Minnesota

Sports Betting in Minnesota

If you research the gambling history of the individual states you’ll notice that there are plenty of regional similarities. Minnesota is no different. Today, there’s a fair amount of gambling available to the citizens of the state and we got there in much the same way as a number of other states. The history of gambling in Minnesota goes back to the original native settlers but the beginning of regulation in the state started with the same proliferation of private lotteries as seen in many other states. There were dozens, if not hundreds, of privately run lotteries usually operating under the guise of ‘charity’ with many being downright crooked. This led to their elimination and specific regulatory language concerning charity ‘bingo and raffle type games’ was introduced back in 1945. Not long after, the then-popular mechanical slot machines that became popular during World War II were outlawed.

Here’s where Minnesota is a bit different. Although charity bingo and raffles type gaming is legal in many other states there’s none where it represents such a big deal as in Minnesota. Today, this type of game is a two billion dollar plus revenue generator. Much of the reason for that has been a light regulatory touch which allowed the scope of charity games to expand dramatically. The strong regulatory oversight comes in the licensing of the individual charities and the limits on their stakes. Outside of these provisos, however, there’s been a massive amount of innovation within this segment. The accepted forms of ‘charity gaming’ have expanded in include pull tab type games, electronic lottery and pull tab terminals and in the most recent iteration remote pull tabs (eg: tablet devices) will be allowed at football stadiums under state law. If you have a bit of free time and are interested in this topic it’s worth doing a Google search on ‘Minnesota charitable gaming’ to understand just how big this typically nondescript area of legalized gambling is in the state.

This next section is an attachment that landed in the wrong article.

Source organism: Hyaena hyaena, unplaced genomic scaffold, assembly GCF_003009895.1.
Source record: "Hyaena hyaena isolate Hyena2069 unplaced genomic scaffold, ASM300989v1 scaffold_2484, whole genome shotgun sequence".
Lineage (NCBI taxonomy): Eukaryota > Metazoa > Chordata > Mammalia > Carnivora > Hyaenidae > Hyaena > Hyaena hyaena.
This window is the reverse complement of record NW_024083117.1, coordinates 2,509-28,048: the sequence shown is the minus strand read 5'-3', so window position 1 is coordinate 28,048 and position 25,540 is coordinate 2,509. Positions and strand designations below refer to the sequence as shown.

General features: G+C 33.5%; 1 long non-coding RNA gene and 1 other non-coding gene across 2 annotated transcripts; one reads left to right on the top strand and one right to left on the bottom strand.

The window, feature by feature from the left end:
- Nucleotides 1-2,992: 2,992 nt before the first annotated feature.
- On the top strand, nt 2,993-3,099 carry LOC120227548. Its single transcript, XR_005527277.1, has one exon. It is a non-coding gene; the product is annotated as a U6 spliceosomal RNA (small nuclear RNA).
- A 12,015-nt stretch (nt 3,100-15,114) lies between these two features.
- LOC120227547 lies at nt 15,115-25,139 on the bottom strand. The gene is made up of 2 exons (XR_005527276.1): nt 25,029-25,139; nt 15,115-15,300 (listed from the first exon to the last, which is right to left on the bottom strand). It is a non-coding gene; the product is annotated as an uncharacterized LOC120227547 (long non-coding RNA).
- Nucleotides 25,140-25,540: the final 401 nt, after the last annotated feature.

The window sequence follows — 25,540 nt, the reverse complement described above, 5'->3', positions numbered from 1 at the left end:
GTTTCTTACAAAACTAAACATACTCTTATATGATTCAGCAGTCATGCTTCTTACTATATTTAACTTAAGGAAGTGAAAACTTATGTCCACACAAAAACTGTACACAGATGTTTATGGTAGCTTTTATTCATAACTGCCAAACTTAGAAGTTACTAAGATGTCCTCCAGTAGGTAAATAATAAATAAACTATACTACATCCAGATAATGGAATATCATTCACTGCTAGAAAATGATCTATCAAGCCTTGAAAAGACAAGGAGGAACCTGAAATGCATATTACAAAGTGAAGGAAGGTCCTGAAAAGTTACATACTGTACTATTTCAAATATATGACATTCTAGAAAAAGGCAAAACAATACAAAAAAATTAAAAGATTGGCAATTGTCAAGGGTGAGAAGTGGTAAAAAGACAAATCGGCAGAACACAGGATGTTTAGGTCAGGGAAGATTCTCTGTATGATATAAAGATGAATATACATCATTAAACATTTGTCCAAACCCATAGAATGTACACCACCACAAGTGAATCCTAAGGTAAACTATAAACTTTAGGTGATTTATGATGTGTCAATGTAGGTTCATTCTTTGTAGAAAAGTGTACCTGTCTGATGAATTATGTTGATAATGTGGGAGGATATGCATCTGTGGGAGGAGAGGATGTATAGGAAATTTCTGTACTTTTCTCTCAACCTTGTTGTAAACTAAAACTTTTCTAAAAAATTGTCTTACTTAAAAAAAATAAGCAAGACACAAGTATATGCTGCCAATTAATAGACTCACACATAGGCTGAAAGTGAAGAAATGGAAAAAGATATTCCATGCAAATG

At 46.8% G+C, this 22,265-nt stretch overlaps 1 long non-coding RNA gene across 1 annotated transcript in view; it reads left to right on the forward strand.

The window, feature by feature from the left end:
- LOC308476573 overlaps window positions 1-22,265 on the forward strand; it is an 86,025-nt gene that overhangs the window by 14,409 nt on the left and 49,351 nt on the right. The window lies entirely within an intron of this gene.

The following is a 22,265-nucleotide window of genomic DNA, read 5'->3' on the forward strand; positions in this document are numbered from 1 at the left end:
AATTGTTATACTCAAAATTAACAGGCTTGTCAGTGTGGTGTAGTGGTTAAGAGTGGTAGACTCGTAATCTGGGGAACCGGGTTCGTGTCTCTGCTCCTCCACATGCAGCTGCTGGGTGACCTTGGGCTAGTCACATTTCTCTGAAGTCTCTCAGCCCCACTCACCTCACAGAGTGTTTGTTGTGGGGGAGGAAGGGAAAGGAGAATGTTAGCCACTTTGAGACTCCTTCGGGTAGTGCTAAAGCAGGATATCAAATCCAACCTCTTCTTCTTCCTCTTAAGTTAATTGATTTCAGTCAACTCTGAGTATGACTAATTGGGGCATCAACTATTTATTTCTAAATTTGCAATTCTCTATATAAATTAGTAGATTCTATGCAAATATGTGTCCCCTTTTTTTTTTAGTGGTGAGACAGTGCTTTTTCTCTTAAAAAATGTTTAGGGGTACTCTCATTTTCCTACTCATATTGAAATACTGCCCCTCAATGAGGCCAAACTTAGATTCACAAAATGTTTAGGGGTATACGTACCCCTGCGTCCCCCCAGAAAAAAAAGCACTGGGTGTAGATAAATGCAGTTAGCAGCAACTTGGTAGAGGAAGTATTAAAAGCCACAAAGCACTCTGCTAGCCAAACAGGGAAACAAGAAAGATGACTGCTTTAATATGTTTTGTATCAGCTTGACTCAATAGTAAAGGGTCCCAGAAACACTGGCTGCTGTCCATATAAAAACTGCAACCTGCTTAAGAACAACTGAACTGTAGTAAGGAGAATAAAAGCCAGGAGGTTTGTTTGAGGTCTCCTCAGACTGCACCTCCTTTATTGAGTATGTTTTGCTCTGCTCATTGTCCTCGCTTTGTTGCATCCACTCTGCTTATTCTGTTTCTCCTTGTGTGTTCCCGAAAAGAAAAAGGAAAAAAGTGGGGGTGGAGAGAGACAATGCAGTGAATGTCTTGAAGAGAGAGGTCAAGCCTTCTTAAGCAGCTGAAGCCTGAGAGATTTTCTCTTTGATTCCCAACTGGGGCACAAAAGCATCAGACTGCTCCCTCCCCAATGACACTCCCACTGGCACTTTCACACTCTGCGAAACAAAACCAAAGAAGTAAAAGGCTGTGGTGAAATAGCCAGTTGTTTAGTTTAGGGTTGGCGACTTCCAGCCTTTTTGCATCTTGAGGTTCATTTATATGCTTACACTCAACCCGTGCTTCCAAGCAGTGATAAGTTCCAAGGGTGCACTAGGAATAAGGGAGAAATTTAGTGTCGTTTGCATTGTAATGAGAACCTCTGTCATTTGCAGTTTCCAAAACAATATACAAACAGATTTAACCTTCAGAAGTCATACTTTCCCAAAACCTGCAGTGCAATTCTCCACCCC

There has been some concern about the relatively small percentage of the revenues that end up in the coffers of non-profit organizations. In 2017, out of the $2 billion plus in revenue the sponsoring non profits received only $300 million. Some groups actually lose money by offering gambling if they fail to control overhead and account for taxes. Another interesting nuance of Minnesota charitable gambling—traditional paper pulltabs remain the primary revenue generator. In the current revenue figures they represent $1.5 billion of the just over $2 billion in sales. Electronic pulltab revenue is growing slowly but surely and that fact suggests that the future for the entire segment is optimistic.

The Minnesota State lottery began in 1972 and today offers a mix of ‘lotto games’ (draw games) including the major national jackpots such as Powerball and MegaMillions. Scratch games and ‘print-n-play’ instant win games are also offered. There’s also a ‘second chance’ raffle involving non-winning tickets. The online component of the Minnesota State Lottery is strictly informational with a retailer directory and archive of winning numbers.

Another interesting anomaly in Minnesota’s gaming adoption is the recency of adding legal parimutuel wagering. In many states, betting on horse racing was the earliest form of legal gambling. In Minnesota, it happened in 1983 with the state’s largest track—Canterbury Downs—opening in 1985. In 1991, ‘unbanked’ card games such as poker was legalized at Canterbury Downs. The same gaming mix is also available at the Running Aces Harness track. Also in the early 1980s, the first high stakes bingo parlors opened on Native American tribal lands. The bingo parlors would be the genesis of a long legal battle between the state government and native tribes.